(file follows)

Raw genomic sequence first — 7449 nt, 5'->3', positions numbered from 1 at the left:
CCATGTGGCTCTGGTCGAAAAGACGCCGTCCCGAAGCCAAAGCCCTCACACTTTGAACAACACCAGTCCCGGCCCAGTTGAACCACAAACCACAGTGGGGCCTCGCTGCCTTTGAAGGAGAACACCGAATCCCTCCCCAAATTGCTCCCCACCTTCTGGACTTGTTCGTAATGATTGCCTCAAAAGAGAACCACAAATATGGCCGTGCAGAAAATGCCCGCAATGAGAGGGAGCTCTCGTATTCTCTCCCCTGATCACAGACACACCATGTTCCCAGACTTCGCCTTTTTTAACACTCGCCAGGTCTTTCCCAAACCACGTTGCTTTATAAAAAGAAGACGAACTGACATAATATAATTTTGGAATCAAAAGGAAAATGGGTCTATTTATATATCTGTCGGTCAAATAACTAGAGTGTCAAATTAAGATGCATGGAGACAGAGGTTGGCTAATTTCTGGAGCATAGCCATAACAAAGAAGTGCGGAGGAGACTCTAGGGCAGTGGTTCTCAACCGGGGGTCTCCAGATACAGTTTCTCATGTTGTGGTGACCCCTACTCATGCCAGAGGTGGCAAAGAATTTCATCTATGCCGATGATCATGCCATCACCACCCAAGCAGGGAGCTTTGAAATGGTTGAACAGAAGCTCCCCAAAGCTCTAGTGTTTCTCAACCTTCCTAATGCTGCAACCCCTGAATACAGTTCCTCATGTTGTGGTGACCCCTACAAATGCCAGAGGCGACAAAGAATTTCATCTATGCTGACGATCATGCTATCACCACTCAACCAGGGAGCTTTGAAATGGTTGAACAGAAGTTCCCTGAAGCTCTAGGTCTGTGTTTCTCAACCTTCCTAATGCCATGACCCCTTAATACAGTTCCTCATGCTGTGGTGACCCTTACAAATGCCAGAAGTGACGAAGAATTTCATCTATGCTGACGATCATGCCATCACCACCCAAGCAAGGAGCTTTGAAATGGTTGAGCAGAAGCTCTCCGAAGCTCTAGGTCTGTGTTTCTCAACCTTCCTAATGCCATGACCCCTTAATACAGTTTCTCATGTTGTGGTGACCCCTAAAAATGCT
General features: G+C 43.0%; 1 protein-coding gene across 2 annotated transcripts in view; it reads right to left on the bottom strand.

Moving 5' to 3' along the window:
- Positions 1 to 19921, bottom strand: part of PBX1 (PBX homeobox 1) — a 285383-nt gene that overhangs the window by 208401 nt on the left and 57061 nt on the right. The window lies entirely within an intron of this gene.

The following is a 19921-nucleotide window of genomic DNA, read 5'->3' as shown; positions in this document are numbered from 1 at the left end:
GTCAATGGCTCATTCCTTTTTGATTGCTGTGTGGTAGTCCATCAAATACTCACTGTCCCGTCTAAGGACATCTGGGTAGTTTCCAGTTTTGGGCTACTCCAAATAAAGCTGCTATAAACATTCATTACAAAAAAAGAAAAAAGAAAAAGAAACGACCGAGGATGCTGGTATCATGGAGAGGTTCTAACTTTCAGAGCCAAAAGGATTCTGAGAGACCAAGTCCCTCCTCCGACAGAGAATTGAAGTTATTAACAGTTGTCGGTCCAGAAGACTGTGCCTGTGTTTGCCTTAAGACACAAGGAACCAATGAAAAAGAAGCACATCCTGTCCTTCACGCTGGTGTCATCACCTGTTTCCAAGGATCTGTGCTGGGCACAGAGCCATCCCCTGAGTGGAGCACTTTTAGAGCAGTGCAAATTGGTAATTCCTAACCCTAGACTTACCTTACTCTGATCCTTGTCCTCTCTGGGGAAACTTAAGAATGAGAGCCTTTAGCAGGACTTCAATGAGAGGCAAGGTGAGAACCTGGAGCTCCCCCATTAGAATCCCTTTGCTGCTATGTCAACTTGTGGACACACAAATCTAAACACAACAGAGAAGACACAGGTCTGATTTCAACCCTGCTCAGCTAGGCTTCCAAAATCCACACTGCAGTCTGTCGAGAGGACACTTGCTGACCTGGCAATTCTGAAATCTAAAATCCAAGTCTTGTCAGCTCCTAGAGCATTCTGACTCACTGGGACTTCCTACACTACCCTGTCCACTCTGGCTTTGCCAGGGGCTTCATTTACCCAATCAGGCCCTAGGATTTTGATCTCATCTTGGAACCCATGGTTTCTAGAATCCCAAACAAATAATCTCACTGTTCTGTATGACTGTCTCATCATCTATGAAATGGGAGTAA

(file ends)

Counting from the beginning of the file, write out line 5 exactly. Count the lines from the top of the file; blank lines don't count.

- Positions 1 to 19921, bottom strand: part of PBX1 (PBX homeobox 1) — a 285383-nt gene that overhangs the window by 208401 nt on the left and 57061 nt on the right. The window lies entirely within an intron of this gene.